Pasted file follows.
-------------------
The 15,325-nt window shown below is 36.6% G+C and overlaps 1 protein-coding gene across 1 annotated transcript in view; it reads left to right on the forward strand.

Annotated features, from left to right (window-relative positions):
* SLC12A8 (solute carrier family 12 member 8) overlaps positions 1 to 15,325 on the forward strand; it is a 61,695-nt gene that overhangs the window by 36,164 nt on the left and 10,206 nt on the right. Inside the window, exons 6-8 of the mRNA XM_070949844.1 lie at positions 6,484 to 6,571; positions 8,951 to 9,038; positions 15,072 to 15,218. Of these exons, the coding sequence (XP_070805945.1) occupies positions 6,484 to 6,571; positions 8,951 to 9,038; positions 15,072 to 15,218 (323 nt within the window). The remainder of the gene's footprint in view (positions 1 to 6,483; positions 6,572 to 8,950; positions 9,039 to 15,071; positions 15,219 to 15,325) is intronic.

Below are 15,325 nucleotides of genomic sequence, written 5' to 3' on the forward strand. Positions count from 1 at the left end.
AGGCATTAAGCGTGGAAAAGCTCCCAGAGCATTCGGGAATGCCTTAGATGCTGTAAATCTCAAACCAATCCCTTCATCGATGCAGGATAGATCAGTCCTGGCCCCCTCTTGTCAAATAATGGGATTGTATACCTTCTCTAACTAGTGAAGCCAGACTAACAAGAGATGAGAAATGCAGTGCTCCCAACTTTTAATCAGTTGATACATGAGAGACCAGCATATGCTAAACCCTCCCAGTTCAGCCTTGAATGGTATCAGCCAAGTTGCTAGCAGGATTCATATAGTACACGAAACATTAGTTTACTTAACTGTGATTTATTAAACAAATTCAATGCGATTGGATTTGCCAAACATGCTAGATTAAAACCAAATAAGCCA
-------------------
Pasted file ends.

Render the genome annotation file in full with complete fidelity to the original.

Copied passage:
The 15,325-nt window shown below is 36.6% G+C and overlaps 1 protein-coding gene across 1 annotated transcript in view; it reads left to right on the forward strand.

Annotated features, from left to right (window-relative positions):
* SLC12A8 (solute carrier family 12 member 8) overlaps positions 1 to 15,325 on the forward strand; it is a 61,695-nt gene that overhangs the window by 36,164 nt on the left and 10,206 nt on the right. Inside the window, exons 6-8 of the mRNA XM_070949844.1 lie at positions 6,484 to 6,571; positions 8,951 to 9,038; positions 15,072 to 15,218. Of these exons, the coding sequence (XP_070805945.1) occupies positions 6,484 to 6,571; positions 8,951 to 9,038; positions 15,072 to 15,218 (323 nt within the window). The remainder of the gene's footprint in view (positions 1 to 6,483; positions 6,572 to 8,950; positions 9,039 to 15,071; positions 15,219 to 15,325) is intronic.

Below are 15,325 nucleotides of genomic sequence, written 5' to 3' on the forward strand. Positions count from 1 at the left end.
AGGCATTAAGCGTGGAAAAGCTCCCAGAGCATTCGGGAATGCCTTAGATGCTGTAAATCTCAAACCAATCCCTTCATCGATGCAGGATAGATCAGTCCTGGCCCCCTCTTGTCAAATAATGGGATTGTATACCTTCTCTAACTAGTGAAGCCAGACTAACAAGAGATGAGAAATGCAGTGCTCCCAACTTTTAATCAGTTGATACATGAGAGACCAGCATATGCTAAACCCTCCCAGTTCAGCCTTGAATGGTATCAGCCAAGTTGCTAGCAGGATTCATATAGTACACGAAACATTAGTTTACTTAACTGTGATTTATTAAACAAATTCAATGCGATTGGATTTGCCAAACATGCTAGATTAAAACCAAATAAGCCA